Lorraine Hansberry Literary Trust, Highlighting Playwright's Legacy, Will Launch Online April 1
11 Mar 2014
The Lorraine Hansberry Literary Trust, an online space devoted to the life and work of late playwright and activist Hansberry, will be established in April, according to the New York Times.
Created by Hansberry's estate, the virtual space will feature items that showcase her life as a writer, public intellectual and civil rights activist.
The Times reports the site will present never-before released photographs of Hansberry, a connection to her archive at the Schomburg Center for Research in Black Culture, biographical information, video clips of her television interviews and productions of her plays and audio of her radio interviews, speeches and cast recordings.
The website will also feature a bibliography of Hansberry's essays and articles, including her work as journalist for The Village Voice and other publications, as well as examples of her drawings, sketches and paintings.
"The big deal is to bring attention to her other work," Joi Gresham, the director and co-trustee of Hansberry's literary trust, said in an interview with the Times. "It's an opportunity for people to understand her many facets.
"The website was also spurred by the perception that her work is in the public domain and that it was not represented or guided by anyone," Gresham added.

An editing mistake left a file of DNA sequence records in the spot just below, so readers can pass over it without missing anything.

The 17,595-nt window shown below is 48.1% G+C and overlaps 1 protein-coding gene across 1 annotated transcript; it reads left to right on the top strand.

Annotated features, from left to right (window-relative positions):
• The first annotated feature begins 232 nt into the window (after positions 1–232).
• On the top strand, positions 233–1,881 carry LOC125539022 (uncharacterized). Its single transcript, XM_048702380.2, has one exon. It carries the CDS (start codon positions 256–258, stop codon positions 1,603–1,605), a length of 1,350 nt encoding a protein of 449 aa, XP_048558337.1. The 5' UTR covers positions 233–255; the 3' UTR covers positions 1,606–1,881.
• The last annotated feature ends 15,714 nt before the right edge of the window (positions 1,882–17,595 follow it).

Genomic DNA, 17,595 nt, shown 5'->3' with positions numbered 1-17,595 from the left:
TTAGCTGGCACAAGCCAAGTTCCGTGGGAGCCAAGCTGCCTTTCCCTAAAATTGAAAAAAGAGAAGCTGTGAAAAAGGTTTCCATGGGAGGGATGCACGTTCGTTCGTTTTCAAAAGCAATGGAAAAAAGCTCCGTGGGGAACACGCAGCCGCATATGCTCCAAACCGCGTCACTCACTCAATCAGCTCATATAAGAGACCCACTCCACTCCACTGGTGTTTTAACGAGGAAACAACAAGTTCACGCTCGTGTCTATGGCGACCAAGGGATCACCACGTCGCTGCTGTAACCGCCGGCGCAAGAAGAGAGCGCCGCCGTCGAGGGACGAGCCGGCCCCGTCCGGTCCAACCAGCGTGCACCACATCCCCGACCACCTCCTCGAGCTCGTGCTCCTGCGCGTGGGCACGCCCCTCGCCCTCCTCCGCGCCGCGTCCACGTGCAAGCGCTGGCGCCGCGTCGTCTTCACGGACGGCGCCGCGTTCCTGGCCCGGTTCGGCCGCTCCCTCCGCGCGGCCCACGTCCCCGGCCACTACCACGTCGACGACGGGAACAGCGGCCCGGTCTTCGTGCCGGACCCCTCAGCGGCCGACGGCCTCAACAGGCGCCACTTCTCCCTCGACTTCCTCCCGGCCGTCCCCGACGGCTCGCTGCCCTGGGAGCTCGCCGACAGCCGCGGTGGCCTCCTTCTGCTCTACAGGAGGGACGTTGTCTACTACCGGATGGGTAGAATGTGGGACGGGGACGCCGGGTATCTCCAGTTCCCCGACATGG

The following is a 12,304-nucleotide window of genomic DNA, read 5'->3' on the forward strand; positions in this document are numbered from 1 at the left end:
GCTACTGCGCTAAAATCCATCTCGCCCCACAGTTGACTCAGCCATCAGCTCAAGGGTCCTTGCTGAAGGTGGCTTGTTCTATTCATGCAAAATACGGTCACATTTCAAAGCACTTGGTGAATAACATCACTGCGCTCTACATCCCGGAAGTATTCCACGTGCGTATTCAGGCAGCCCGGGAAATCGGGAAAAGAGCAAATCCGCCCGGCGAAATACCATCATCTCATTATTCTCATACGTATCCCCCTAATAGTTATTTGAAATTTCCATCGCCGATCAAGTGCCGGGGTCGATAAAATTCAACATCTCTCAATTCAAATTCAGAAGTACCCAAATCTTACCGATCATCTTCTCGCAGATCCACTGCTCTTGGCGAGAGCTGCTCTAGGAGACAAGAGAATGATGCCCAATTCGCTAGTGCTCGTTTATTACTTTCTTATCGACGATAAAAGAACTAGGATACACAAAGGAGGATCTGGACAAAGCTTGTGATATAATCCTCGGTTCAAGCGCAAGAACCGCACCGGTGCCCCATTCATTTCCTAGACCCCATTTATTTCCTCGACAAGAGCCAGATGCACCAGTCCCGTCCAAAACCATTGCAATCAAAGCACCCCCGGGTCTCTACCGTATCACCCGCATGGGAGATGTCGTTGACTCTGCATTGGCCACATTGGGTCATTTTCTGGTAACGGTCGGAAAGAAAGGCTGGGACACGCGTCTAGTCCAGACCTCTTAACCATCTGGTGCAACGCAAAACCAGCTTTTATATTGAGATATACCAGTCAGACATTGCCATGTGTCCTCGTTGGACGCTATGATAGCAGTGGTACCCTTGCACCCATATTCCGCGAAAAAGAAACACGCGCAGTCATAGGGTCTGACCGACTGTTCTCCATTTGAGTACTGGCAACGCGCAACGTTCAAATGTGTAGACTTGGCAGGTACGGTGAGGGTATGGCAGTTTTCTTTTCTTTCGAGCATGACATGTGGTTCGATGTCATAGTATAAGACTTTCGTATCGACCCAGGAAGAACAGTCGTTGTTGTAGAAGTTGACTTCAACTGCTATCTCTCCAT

One of Hansberry's most well-known works is the play A Raisin in the Sun, which highlights the lives of African Americans living in Chicago. First performed on Broadway in 1959, a revival of the play, directed by Tony Award nominee Kenny Leon and starring Tony Award winner Denzel Washington, will open on Broadway April 3.
Holed up in a seedy motel on the edge of the Mojave Desert, two former lovers unpack the deep secrets and dark desires of their tangled relationship, passionately tearing each other apart. Led by director Daniel Aukin (Back Back Back at MTC, 4,000 Miles), Tony winner Nina Arianda (Venus in Fur at MTC, Born Yesterday) and Sam Rockwell (A Behanding in Spokane, The Way Way Back) bring an explosive intensity to Sam Shepard’s (Buried Child, True West) landmark myth of the new Wild West.